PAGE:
It might not help that Yellowstone is, technically speaking, a supervolcano. This may sound somewhat frightening, but the term ‘supervolcano’ probably doesn’t mean what you think it means. I’ve gone into detail here as to what I mean by that, but a supervolcano is named as such because at some point in its indubitably storied past, it threw 1,000 cubic kilometers (240 cubic miles) of fresh volcanic material into the sky. That’s all that’s needed for it to qualify.
That doesn’t mean that a supervolcano exclusively ejects such considerably voluminous amounts of hot debris in such a spectacularly explosive way every time it erupts. Yellowstone has had two bona fide supereruptions in 2.1 million years. For the most part, it engages in hydrothermal blasts or localised lava flows. These can be dangerous if people are around – which is partly why it’s in the “high risk” category – but they are nothing like a supereruption.
One day, it might produce another supereruption (which, by the way, wouldn’t end civilization, even if it would create utter pandemonium). It also might not. To be safe, the USGS have ensured that it’s one of the most heavily monitored volcanic systems on Earth.
The USGS, more than anywhere else, would know if the danger it poses to people has changed. It has not, even if a scary-sounding article about Yellowstone says that it has.
It’s easy enough to categorically dismiss a false rumour like this by outlining the facts, as I’ve done here, but the propensity of rumours like this to go viral remains a persistent problem. Debunking might help a little, but articles like this certainly aren’t any sort of remedy to the problem.
Janine Krippner, a volcanologist at Concord University – and smiter of many volcanological rumours – saw all too well how falsehoods spread during the Agung crisis in 2017, when a complex volcanic eruption on Bali took place. The volcano was already providing enough hazards as it was, but fake news made things seem even worse, which led to a huge impact on the tourism industry that many locals depend on to live.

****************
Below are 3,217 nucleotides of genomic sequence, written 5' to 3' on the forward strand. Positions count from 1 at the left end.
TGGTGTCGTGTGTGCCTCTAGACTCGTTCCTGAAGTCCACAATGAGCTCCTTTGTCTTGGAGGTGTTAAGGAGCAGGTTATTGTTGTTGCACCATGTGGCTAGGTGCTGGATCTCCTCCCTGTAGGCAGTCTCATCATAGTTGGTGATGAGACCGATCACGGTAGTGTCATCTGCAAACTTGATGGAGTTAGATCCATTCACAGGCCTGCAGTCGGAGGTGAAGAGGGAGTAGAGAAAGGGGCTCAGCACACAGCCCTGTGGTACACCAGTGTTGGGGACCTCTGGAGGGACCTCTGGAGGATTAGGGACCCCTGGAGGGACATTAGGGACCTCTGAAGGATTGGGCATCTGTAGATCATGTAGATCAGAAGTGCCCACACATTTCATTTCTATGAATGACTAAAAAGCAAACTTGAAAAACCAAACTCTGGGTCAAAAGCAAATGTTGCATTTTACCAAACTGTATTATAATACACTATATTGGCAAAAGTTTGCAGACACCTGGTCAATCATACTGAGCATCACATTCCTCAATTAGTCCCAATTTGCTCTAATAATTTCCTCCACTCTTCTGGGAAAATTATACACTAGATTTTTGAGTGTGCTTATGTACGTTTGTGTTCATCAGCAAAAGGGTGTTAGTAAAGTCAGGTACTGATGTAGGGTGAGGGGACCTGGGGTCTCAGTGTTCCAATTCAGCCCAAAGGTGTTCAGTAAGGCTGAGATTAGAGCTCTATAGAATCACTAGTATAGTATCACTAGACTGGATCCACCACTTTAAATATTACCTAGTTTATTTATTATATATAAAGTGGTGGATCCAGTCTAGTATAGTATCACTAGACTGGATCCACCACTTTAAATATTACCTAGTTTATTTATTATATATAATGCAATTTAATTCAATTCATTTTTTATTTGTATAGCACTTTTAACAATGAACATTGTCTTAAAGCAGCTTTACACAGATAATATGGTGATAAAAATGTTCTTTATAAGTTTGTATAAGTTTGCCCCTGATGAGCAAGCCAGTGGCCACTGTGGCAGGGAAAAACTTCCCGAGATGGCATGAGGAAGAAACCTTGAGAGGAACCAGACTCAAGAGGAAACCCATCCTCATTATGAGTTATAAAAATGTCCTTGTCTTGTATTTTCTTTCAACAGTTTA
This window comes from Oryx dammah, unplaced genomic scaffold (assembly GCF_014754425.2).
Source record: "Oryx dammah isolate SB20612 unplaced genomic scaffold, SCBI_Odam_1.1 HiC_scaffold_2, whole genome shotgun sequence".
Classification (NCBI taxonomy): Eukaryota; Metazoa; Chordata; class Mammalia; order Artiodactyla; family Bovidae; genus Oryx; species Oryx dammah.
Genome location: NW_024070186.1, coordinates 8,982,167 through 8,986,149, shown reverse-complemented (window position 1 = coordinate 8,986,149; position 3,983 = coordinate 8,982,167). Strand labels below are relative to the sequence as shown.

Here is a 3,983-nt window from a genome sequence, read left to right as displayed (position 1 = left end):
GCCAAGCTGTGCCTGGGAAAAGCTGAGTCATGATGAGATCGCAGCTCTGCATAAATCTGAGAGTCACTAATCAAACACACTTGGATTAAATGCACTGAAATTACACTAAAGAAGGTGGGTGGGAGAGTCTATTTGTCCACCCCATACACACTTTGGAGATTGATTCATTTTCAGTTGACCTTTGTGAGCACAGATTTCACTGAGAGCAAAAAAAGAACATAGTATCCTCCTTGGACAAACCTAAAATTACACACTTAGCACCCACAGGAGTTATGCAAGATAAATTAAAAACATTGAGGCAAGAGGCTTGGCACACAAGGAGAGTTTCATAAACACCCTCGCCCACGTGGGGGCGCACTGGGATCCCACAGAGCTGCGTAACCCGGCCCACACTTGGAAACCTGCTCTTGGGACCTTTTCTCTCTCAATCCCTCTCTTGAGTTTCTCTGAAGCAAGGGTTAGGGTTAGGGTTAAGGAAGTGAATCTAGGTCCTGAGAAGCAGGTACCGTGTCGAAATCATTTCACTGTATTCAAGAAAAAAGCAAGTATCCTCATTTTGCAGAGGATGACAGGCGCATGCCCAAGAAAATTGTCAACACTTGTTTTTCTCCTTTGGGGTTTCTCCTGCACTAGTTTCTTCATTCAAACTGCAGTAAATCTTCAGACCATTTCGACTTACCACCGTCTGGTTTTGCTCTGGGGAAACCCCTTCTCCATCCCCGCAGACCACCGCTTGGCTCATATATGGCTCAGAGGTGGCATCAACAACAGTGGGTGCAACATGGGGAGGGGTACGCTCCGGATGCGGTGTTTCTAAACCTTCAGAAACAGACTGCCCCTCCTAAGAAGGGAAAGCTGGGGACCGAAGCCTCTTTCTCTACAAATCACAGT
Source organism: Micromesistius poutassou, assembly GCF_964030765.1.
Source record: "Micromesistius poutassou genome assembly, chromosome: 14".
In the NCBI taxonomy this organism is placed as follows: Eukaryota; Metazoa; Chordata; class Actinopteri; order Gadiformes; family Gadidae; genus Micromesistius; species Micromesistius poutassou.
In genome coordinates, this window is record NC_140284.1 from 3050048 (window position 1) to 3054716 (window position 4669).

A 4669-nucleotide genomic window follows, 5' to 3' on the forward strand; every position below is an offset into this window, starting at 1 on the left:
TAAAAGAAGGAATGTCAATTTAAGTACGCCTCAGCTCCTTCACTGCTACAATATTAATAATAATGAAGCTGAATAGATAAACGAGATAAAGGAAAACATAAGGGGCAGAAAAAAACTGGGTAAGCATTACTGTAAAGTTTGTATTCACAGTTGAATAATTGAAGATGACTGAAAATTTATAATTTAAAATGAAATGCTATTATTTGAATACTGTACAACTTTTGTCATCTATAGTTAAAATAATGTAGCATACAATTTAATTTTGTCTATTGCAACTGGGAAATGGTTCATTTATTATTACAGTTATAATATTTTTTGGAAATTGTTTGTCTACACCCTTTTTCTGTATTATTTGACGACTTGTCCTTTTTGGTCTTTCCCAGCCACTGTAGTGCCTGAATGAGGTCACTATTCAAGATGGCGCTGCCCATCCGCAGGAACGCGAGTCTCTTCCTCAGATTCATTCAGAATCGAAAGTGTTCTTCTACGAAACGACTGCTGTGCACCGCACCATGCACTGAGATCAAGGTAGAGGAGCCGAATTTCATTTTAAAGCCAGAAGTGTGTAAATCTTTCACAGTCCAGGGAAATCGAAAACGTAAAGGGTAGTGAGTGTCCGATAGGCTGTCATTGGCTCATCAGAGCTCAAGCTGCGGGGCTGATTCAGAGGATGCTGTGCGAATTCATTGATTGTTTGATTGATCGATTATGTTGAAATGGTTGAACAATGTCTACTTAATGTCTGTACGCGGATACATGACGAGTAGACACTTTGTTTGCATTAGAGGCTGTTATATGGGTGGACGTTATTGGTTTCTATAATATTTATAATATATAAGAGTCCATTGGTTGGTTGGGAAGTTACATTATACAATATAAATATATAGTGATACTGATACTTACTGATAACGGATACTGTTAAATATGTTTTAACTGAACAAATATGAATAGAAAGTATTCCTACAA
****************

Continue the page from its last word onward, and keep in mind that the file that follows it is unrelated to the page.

Scientists, science communicators and journalists can do their best to mitigate this misinformation, but scaremongering is a powerful force to fight against. “Those of us who are openly giving the facts or known information about a situation are overwhelmingly outnumbered by damaging headlines that give the opposite message,” Krippner says.
Phoenix says that it would help if the US education system would spend more time focusing on natural hazards, she says, and any chance to point out where to get reliable, accurate information should be taken by those in the know. She nevertheless describes this article as “egregiously bad” as it presses “that lizard brain fear button, which in turn causes people to share on Facebook.”
Krippner notes that “while locals might know if a tabloid or media source are untrustworthy, the global reach of the internet and shares on social media means that those without this knowledge are seeing this misinformation as fact.”
She hopes that those in hazards and crisis communication fields need to team up and work out how to best serve communities and get trustworthy information to appear more frequently when people jump onto the Web. In the meantime, if you’d like to help out yourself, then just do one simple thing: check your sources. Learn where to get reliable information, and be sure to tell friends and family sharing unfounded rumours to stop.